The Strategist

Angela Merkel seeks support of Spain

08/13/2018 - 05:51

On Saturday, Angela Merkel, the chancellor of the Federal Republic of Germany, started a two-day visit to Spain. On the eve, Madrid and Berlin signed an agreement on the return of refugees. This step has become yet another measure to resolve the most acute migration crisis in the history of the European Union. The agreement with Spain is also intended to help Mrs. Merkel herself, who has recently faced a threat of the collapse of the ruling coalition, which arose precisely because of disagreements on migration issues. Now 80% of Germans are dissatisfied with the country's policy in this sphere. This plays into the hands of the right-populist party "Alternative for Germany", which ratings are breaking records.

German Chancellor Angela Merkel arrived in Andalusia to meet with Spanish Prime Minister Pedro Sanchez. The unofficial visit of the German leader lasted two days. During this time, in addition to bilateral and multilateral (within the EU) relations, the heads of government of the two countries discussed cooperation within the migration policies. The German side believes that the topic still requires "detailed discussion".

On Saturday, the bilateral treaty on the return of refugees, which Madrid and Berlin concluded this week, came into force. The document will allow returning to Spain those refugees who had filed an application for asylum there, but then decided to try their luck in Germany in violation of the current legislation. Not only this bilateral agreement will enable Germany to accept fewer refugees, but also to expel more illegal immigrants from the country. Besides, Berlin continues negotiations with other partners in the EU, including Greece and Italy, the countries which are accepting a record number of refugees. "We expect that all EU countries will comply with the agreements. And rescue in the sea is one of this agreements," German Foreign Minister Heiko Maas unequivocally hinted before the July talks with his Italian counterpart Enzo Moavero Milanesi.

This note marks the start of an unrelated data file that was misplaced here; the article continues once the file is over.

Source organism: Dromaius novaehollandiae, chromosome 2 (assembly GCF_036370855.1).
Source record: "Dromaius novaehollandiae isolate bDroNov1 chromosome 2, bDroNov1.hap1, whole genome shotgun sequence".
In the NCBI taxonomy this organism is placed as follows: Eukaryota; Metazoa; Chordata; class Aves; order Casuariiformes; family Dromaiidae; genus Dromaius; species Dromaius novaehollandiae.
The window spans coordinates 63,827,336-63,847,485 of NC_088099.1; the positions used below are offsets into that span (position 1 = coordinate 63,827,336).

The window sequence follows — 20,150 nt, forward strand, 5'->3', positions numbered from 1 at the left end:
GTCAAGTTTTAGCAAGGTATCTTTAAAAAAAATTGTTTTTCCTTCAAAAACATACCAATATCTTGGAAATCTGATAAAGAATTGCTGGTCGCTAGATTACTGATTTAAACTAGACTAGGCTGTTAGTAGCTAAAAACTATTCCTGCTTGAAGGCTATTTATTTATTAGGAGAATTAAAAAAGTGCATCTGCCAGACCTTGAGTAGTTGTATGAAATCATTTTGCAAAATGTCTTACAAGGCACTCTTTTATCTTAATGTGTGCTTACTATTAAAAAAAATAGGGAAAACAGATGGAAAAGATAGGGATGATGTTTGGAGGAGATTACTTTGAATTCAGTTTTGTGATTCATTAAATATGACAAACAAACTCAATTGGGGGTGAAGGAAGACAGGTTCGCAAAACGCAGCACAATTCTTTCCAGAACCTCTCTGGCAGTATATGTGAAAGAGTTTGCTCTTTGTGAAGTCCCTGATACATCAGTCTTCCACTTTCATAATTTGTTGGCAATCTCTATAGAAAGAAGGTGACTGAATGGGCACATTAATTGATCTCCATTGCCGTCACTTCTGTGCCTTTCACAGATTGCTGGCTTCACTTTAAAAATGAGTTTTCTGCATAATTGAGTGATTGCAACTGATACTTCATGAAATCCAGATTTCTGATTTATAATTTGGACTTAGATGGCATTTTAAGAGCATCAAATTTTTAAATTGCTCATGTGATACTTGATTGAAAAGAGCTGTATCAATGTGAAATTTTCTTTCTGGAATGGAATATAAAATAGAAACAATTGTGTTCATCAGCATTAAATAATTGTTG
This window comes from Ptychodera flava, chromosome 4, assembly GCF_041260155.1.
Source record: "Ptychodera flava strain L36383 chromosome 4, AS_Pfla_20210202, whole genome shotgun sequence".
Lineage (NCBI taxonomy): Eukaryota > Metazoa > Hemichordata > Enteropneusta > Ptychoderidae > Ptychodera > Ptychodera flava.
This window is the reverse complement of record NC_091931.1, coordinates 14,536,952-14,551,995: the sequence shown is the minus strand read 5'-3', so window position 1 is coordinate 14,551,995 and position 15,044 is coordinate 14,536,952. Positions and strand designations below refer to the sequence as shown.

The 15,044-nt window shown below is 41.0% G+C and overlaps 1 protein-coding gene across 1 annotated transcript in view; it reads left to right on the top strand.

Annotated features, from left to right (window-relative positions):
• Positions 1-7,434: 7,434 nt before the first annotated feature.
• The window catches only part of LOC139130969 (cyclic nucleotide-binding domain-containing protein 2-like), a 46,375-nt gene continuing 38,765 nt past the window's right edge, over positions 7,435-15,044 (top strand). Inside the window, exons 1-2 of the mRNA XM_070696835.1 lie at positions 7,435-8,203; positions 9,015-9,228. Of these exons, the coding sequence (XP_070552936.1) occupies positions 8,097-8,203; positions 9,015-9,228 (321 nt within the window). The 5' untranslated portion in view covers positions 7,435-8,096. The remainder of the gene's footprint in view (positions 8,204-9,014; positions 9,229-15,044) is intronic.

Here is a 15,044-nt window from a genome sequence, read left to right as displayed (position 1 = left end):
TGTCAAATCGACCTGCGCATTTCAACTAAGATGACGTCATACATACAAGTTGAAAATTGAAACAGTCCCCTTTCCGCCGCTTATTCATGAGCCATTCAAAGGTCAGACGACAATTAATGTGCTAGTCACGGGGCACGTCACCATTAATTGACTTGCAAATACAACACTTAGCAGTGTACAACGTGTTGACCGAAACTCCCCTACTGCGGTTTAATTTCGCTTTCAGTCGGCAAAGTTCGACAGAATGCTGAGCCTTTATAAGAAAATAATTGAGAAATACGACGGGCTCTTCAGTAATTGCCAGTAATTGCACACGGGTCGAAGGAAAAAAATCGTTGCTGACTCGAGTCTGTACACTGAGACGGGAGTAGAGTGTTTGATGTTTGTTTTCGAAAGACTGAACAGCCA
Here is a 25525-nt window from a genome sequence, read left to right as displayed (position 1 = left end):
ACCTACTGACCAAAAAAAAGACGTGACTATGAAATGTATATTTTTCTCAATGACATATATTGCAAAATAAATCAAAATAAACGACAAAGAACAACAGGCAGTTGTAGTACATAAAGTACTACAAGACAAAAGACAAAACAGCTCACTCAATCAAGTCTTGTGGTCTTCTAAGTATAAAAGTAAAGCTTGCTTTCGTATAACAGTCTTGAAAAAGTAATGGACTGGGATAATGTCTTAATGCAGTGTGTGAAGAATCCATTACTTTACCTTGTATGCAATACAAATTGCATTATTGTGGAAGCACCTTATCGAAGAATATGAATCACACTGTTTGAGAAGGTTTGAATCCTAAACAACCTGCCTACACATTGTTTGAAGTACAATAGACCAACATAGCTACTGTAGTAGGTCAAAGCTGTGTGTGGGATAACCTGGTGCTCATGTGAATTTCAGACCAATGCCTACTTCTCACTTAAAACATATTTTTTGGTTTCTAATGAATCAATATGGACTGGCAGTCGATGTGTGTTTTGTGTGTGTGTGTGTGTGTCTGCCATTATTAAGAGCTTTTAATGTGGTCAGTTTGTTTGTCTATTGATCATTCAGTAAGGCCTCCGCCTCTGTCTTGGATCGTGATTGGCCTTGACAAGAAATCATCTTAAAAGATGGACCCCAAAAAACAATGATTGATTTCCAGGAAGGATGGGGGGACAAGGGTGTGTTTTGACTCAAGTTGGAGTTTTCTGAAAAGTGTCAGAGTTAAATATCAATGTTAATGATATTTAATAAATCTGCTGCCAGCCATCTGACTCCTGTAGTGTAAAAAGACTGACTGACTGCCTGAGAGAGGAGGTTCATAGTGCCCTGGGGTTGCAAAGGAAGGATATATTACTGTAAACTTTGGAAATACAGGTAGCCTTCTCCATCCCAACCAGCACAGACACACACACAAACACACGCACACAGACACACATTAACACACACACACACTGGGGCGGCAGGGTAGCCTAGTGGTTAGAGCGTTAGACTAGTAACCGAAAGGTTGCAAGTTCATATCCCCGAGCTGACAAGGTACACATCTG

Recall that the ruling coalition in Germany found itself on the verge of collapse in early July: Interior Minister Horst Seehofer announced his readiness to resign due to discontent with Mrs. Merkel's migration policy. Then, the ruling coalition (includes the Christian Democratic Union of Angela Merkel, Christian Social Union of Horst Seehofer and the Social Democratic Party of Germany) managed to agree on steps to resolve the migration situation, and, most importantly, nearly settled the question of creation of transit centers in the country. Since August 1, such special centers have opened in the south of the country, on the border with Austria. Meanwhile, representatives of Pan-European structures announced additional efforts to regulate migration flows. Following the decision to limit the number of migrants arriving in the EU and the creation of special transit centers in and outside the EU, in August the European Commission announced allocation of additional financial assistance to Greece in the amount of almost € 40 million to improve the reception conditions of migrants.

It seemed that the situation had stabilized somewhat by August. However, it's too early for the German government to relax: according to the July polls, 80% of Germans are dissatisfied with migration policy, and news on this topic are regularly emerging one in the media. In these conditions, the popularity of the anti-immigration party "Alternative for Germany" continues to grow. If the elections in Germany were already held tomorrow, a record part of the survey respondents (15%) would be ready to vote for it.


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